Data, heat and parks: Data Sciences Institute funded researchers explore the connection

June 13, 2023 by Sara Elhawash - Data Sciences Institute

Hotter days in Toronto mean more people flocking to parks for relief, but just how are these green spaces being utilized during extreme heat? University of Toronto researchers, who were awarded a data access grant by the Data Sciences Institute (DSI), are analyzing patterns of human activity, park usage and air temperatures to shed light on the impact of extreme heat and climate patterns on the health and well-being of Toronto residents. 

The research team, led by Assistant Professor Scott MacIvor, Department of Biological Sciences (University of Toronto Scarborough) and University Professor Marie-Josee Fortin, Department of Ecology & Evolutionary Biology (Faculty of Arts & Science), is working closely with Alessandro Filazzola, a data scientist at ApexRMS, as well as the City of Toronto Parks Forestry and Recreation and the Toronto and Region Conservation Authority. With the support of the grant, the team has successfully accessed Mapbox data, which provides anonymized information on smart device locations. This data enables them to establish correlations between human activity in parks and climate conditions. 

Headshots of Filazzola, Fortin, MacIvor.jpg
Alessandro Filazzola, Marie-Josee Fortin and Scott MacIvor.

According to Danny Brown, project officer at the Parks, Forestry & Recreation (PFR) of the City of Toronto, urban park systems play a crucial role in providing refuge from heat waves for vulnerable residents, absorbing stormwater, mitigating overland flooding, sequestering carbon, creating habitat, and hosting a variety of facilities and programs that strengthen community ties.  

However, the lack of effective methods to quantify human activity in parks has impeded our understanding of how park usage changes during extreme heat events. The researchers aim to evaluate park usage in relation to climate patterns and demographics. By using Mapbox movement data, they determine the effects of climate on urban park activity, relate park use to demographics of city residents (including income, housing characteristics, and population density), and predict patterns of park use under extreme climate scenarios. This work will help to inform strategies and interventions to mitigate potential risks and enhance the overall resilience of the community.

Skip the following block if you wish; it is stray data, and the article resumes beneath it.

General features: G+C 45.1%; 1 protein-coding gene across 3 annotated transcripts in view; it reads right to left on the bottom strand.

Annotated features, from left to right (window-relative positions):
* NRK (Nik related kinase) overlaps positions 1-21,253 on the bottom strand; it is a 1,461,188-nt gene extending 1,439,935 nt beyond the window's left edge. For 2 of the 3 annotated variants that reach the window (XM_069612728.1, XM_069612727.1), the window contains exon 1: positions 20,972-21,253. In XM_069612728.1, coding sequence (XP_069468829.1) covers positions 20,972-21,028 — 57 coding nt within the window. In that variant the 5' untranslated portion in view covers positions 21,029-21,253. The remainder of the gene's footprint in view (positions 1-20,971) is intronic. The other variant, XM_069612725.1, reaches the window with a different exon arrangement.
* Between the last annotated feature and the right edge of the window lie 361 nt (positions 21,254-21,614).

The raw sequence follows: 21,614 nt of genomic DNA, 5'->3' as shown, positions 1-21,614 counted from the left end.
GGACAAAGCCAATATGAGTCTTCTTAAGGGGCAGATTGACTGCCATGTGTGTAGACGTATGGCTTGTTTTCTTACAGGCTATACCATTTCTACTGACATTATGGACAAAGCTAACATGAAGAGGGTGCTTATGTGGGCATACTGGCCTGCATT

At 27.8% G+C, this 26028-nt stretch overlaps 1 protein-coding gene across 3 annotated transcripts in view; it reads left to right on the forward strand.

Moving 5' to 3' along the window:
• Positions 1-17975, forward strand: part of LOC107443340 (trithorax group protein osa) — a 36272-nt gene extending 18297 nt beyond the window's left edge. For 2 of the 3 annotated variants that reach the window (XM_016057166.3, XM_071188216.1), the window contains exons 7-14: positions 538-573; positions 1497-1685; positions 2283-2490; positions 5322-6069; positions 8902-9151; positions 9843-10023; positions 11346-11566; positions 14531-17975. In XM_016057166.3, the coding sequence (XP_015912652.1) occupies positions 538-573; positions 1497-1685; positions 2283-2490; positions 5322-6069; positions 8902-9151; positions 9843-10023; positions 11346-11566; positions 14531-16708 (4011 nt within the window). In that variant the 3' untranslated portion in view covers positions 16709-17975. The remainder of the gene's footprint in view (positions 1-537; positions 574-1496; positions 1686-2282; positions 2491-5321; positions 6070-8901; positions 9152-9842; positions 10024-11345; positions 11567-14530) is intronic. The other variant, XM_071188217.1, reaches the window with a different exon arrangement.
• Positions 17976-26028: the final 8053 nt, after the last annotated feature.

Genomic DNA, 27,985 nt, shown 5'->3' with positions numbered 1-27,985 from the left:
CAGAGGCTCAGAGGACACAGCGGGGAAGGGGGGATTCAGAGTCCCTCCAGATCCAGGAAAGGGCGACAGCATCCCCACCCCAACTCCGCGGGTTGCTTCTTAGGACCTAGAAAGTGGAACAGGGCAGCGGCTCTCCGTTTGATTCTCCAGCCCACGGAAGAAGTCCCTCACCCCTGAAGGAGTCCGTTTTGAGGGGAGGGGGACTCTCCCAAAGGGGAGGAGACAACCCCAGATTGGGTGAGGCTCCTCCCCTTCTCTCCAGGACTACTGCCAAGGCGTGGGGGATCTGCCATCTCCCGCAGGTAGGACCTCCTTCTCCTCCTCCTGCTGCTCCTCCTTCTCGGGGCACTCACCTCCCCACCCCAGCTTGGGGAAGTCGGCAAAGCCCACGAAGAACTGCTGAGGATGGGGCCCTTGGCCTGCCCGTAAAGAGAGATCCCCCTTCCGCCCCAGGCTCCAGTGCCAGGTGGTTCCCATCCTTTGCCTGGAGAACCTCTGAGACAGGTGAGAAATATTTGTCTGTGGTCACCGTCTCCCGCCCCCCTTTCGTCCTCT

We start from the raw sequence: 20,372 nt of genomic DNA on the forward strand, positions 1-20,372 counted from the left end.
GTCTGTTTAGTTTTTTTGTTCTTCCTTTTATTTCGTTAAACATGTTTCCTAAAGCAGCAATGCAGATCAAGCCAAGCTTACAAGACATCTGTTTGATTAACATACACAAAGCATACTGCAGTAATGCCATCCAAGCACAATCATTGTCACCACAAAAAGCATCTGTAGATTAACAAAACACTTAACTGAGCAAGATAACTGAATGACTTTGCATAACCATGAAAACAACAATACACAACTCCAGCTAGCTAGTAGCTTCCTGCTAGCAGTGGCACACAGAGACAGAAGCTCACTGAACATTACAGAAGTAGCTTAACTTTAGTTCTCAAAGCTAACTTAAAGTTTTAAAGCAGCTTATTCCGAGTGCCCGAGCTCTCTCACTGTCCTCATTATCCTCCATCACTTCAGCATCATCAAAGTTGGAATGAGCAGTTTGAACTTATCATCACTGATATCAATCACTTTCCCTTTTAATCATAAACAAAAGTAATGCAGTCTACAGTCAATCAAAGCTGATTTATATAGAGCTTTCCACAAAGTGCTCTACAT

The researchers are combining patterns of park activity with daily weather patterns for the 34 largest parks in the City of Toronto. By examining the correlations between park activity, daily weather patterns and climate conditions, they have made promising initial findings. “Air temperatures and precipitation have shown connections with park activity, although these patterns are specific to individual parks. Some parks experience increased activity during warmer temperatures, while others exhibit reduced activity. Further analysis is needed to unravel these idiosyncratic patterns,” says Filazzola. 

Beyond analyzing park activity and climate change impacts, the researchers aim to quantify human-wildlife interactions, predict changes in park activity due to land use changes, assess socio-demographic disparities in park accessibility, inform park management decisions, and monitor biodiversity. In collaboration with Environment and Climate Change Canada, the team plans to investigate how bird populations respond to human activity in Montreal parks, further expanding the scope of their research. “The overall collaboration on this research combines the expertise of data scientists knowledgeable of using anonymized mobility data with academic knowledge and practical applications of the results. Mapbox has also been a contributing partner that has assisted in the success of the project,” says Filazzola. 

Danny Brown expresses excitement about collaborating with DSI researchers and leveraging data about the city’s parkland to better understand its functional relationship with Toronto’s diverse communities. “Collaborating with the great minds at the University of Toronto has sparked new and exciting ways of leveraging data about the city’s parkland to better understand its functional relationship with, and importance to, Toronto’s diverse communities. The city looks forward to further partnerships with the academic community to continue to build a resilient, welcoming, and innovative Toronto.”   

“The data access grant from the Data Sciences Institute was vital in our acquisition of anonymized mobility data for conducting this analysis,” emphasizes the team. Anonymized data from smart devices is a relatively new data product primarily used for commercial applications or vehicle tracking. The DSI grant was also instrumental in us obtaining larger funds to do the work that brought the partners together.”